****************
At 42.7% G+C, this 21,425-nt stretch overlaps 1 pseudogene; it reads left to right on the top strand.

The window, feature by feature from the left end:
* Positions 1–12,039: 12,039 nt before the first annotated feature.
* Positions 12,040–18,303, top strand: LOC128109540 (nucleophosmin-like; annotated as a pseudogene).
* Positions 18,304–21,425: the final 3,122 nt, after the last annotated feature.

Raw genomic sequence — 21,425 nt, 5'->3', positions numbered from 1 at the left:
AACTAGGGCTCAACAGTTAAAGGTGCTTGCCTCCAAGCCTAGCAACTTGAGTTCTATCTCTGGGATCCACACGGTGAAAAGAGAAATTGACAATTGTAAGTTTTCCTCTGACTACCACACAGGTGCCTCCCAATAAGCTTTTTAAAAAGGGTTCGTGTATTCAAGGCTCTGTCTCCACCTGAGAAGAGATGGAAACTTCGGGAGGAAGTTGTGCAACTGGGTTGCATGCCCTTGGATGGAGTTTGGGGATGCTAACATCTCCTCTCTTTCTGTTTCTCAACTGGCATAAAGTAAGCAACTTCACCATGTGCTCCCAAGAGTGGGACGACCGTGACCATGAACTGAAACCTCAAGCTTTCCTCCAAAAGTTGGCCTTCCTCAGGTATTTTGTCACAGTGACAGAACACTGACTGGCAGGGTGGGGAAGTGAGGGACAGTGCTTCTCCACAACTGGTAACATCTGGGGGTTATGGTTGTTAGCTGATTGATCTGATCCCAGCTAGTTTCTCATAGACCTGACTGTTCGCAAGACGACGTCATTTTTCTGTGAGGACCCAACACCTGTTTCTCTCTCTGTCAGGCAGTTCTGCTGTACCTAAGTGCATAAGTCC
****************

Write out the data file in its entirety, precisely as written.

At 42.7% G+C, this 21,425-nt stretch overlaps 1 pseudogene; it reads left to right on the top strand.

The window, feature by feature from the left end:
* Positions 1–12,039: 12,039 nt before the first annotated feature.
* Positions 12,040–18,303, top strand: LOC128109540 (nucleophosmin-like; annotated as a pseudogene).
* Positions 18,304–21,425: the final 3,122 nt, after the last annotated feature.

Raw genomic sequence — 21,425 nt, 5'->3', positions numbered from 1 at the left:
AACTAGGGCTCAACAGTTAAAGGTGCTTGCCTCCAAGCCTAGCAACTTGAGTTCTATCTCTGGGATCCACACGGTGAAAAGAGAAATTGACAATTGTAAGTTTTCCTCTGACTACCACACAGGTGCCTCCCAATAAGCTTTTTAAAAAGGGTTCGTGTATTCAAGGCTCTGTCTCCACCTGAGAAGAGATGGAAACTTCGGGAGGAAGTTGTGCAACTGGGTTGCATGCCCTTGGATGGAGTTTGGGGATGCTAACATCTCCTCTCTTTCTGTTTCTCAACTGGCATAAAGTAAGCAACTTCACCATGTGCTCCCAAGAGTGGGACGACCGTGACCATGAACTGAAACCTCAAGCTTTCCTCCAAAAGTTGGCCTTCCTCAGGTATTTTGTCACAGTGACAGAACACTGACTGGCAGGGTGGGGAAGTGAGGGACAGTGCTTCTCCACAACTGGTAACATCTGGGGGTTATGGTTGTTAGCTGATTGATCTGATCCCAGCTAGTTTCTCATAGACCTGACTGTTCGCAAGACGACGTCATTTTTCTGTGAGGACCCAACACCTGTTTCTCTCTCTGTCAGGCAGTTCTGCTGTACCTAAGTGCATAAGTCC